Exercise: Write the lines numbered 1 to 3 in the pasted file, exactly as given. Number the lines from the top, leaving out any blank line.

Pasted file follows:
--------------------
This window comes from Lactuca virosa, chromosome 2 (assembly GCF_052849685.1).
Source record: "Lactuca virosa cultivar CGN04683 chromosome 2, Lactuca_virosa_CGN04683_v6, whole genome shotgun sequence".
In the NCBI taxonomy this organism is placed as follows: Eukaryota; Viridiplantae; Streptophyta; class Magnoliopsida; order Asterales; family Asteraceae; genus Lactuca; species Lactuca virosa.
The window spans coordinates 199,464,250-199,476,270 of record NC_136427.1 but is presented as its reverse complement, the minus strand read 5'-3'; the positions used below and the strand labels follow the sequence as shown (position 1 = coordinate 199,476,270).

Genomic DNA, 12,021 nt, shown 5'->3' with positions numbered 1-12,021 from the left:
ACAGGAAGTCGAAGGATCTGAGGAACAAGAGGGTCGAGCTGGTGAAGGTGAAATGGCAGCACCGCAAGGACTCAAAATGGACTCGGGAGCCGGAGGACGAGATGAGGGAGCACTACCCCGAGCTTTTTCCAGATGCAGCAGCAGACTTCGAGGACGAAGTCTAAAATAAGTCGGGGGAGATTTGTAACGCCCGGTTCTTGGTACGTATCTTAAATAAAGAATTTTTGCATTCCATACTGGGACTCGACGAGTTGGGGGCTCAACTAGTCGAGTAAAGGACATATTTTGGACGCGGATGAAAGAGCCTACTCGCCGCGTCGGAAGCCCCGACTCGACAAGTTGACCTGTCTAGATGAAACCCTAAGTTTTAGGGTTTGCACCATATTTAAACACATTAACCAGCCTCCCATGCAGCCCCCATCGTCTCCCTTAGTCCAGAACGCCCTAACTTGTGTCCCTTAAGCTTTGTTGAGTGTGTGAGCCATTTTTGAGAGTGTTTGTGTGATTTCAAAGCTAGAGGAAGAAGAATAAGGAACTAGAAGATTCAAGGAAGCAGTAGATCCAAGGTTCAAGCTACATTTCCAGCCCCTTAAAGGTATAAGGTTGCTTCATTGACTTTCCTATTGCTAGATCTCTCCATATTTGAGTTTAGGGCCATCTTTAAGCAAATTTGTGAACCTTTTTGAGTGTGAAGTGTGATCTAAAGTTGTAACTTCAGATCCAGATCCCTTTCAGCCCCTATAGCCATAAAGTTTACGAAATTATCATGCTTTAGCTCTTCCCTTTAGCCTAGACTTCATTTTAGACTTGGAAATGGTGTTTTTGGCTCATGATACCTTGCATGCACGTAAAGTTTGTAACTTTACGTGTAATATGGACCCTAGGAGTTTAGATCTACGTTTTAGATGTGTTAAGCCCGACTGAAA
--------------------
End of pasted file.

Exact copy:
This window comes from Lactuca virosa, chromosome 2 (assembly GCF_052849685.1).
Source record: "Lactuca virosa cultivar CGN04683 chromosome 2, Lactuca_virosa_CGN04683_v6, whole genome shotgun sequence".
In the NCBI taxonomy this organism is placed as follows: Eukaryota; Viridiplantae; Streptophyta; class Magnoliopsida; order Asterales; family Asteraceae; genus Lactuca; species Lactuca virosa.